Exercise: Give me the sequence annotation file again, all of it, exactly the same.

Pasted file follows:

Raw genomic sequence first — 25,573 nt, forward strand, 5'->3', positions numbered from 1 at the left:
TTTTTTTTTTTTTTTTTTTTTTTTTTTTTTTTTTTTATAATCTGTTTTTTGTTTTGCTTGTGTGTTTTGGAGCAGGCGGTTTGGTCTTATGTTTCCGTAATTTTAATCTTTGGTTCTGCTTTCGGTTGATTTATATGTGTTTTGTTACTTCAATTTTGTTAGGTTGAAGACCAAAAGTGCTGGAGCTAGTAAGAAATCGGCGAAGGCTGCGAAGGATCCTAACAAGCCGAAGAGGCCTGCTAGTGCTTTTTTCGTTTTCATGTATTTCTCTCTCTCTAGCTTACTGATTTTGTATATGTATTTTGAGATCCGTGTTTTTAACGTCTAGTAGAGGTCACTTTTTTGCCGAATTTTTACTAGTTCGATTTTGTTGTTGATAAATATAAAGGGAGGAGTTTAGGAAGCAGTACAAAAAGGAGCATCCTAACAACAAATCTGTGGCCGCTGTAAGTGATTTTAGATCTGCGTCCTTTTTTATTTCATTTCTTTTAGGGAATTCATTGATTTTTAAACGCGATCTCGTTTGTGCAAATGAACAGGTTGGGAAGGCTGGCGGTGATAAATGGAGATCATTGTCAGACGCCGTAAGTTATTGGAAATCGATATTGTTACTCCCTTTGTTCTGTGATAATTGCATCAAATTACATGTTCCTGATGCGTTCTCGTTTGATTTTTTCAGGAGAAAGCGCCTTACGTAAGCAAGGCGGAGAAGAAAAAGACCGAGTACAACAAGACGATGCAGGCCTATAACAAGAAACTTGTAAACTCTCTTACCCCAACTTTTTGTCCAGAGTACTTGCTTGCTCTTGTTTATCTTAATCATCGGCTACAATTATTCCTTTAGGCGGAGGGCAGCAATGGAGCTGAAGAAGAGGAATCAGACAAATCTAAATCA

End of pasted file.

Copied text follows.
Raw genomic sequence first — 25,573 nt, forward strand, 5'->3', positions numbered from 1 at the left:
TTTTTTTTTTTTTTTTTTTTTTTTTTTTTTTTTTTTATAATCTGTTTTTTGTTTTGCTTGTGTGTTTTGGAGCAGGCGGTTTGGTCTTATGTTTCCGTAATTTTAATCTTTGGTTCTGCTTTCGGTTGATTTATATGTGTTTTGTTACTTCAATTTTGTTAGGTTGAAGACCAAAAGTGCTGGAGCTAGTAAGAAATCGGCGAAGGCTGCGAAGGATCCTAACAAGCCGAAGAGGCCTGCTAGTGCTTTTTTCGTTTTCATGTATTTCTCTCTCTCTAGCTTACTGATTTTGTATATGTATTTTGAGATCCGTGTTTTTAACGTCTAGTAGAGGTCACTTTTTTGCCGAATTTTTACTAGTTCGATTTTGTTGTTGATAAATATAAAGGGAGGAGTTTAGGAAGCAGTACAAAAAGGAGCATCCTAACAACAAATCTGTGGCCGCTGTAAGTGATTTTAGATCTGCGTCCTTTTTTATTTCATTTCTTTTAGGGAATTCATTGATTTTTAAACGCGATCTCGTTTGTGCAAATGAACAGGTTGGGAAGGCTGGCGGTGATAAATGGAGATCATTGTCAGACGCCGTAAGTTATTGGAAATCGATATTGTTACTCCCTTTGTTCTGTGATAATTGCATCAAATTACATGTTCCTGATGCGTTCTCGTTTGATTTTTTCAGGAGAAAGCGCCTTACGTAAGCAAGGCGGAGAAGAAAAAGACCGAGTACAACAAGACGATGCAGGCCTATAACAAGAAACTTGTAAACTCTCTTACCCCAACTTTTTGTCCAGAGTACTTGCTTGCTCTTGTTTATCTTAATCATCGGCTACAATTATTCCTTTAGGCGGAGGGCAGCAATGGAGCTGAAGAAGAGGAATCAGACAAATCTAAATCA